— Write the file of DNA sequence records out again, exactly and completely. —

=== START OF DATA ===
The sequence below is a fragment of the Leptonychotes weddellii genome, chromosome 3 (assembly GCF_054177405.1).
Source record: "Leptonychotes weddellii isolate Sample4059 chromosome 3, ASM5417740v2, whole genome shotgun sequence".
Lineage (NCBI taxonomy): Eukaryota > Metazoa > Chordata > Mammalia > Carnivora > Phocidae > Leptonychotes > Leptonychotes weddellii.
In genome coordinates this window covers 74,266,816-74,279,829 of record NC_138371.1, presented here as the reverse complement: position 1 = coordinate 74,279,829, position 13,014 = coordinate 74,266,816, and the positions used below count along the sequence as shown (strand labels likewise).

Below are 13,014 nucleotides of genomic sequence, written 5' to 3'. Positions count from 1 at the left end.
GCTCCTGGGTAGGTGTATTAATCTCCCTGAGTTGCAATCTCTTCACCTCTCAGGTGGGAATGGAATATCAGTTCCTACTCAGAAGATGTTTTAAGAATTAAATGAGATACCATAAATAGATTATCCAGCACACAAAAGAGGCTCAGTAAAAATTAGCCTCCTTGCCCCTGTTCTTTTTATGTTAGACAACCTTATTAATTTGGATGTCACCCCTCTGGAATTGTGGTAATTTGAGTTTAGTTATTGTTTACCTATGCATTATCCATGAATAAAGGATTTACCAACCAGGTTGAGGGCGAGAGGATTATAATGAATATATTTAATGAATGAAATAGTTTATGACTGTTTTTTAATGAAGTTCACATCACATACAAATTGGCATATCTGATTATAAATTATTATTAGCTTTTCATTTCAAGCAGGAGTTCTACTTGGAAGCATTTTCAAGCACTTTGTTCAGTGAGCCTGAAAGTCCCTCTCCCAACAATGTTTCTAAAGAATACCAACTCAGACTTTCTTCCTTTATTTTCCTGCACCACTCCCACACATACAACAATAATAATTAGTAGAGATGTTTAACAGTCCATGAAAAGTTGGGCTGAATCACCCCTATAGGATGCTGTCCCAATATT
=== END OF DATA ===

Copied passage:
The sequence below is a fragment of the Leptonychotes weddellii genome, chromosome 3 (assembly GCF_054177405.1).
Source record: "Leptonychotes weddellii isolate Sample4059 chromosome 3, ASM5417740v2, whole genome shotgun sequence".
Lineage (NCBI taxonomy): Eukaryota > Metazoa > Chordata > Mammalia > Carnivora > Phocidae > Leptonychotes > Leptonychotes weddellii.
In genome coordinates this window covers 74,266,816-74,279,829 of record NC_138371.1, presented here as the reverse complement: position 1 = coordinate 74,279,829, position 13,014 = coordinate 74,266,816, and the positions used below count along the sequence as shown (strand labels likewise).

Below are 13,014 nucleotides of genomic sequence, written 5' to 3'. Positions count from 1 at the left end.
GCTCCTGGGTAGGTGTATTAATCTCCCTGAGTTGCAATCTCTTCACCTCTCAGGTGGGAATGGAATATCAGTTCCTACTCAGAAGATGTTTTAAGAATTAAATGAGATACCATAAATAGATTATCCAGCACACAAAAGAGGCTCAGTAAAAATTAGCCTCCTTGCCCCTGTTCTTTTTATGTTAGACAACCTTATTAATTTGGATGTCACCCCTCTGGAATTGTGGTAATTTGAGTTTAGTTATTGTTTACCTATGCATTATCCATGAATAAAGGATTTACCAACCAGGTTGAGGGCGAGAGGATTATAATGAATATATTTAATGAATGAAATAGTTTATGACTGTTTTTTAATGAAGTTCACATCACATACAAATTGGCATATCTGATTATAAATTATTATTAGCTTTTCATTTCAAGCAGGAGTTCTACTTGGAAGCATTTTCAAGCACTTTGTTCAGTGAGCCTGAAAGTCCCTCTCCCAACAATGTTTCTAAAGAATACCAACTCAGACTTTCTTCCTTTATTTTCCTGCACCACTCCCACACATACAACAATAATAATTAGTAGAGATGTTTAACAGTCCATGAAAAGTTGGGCTGAATCACCCCTATAGGATGCTGTCCCAATATT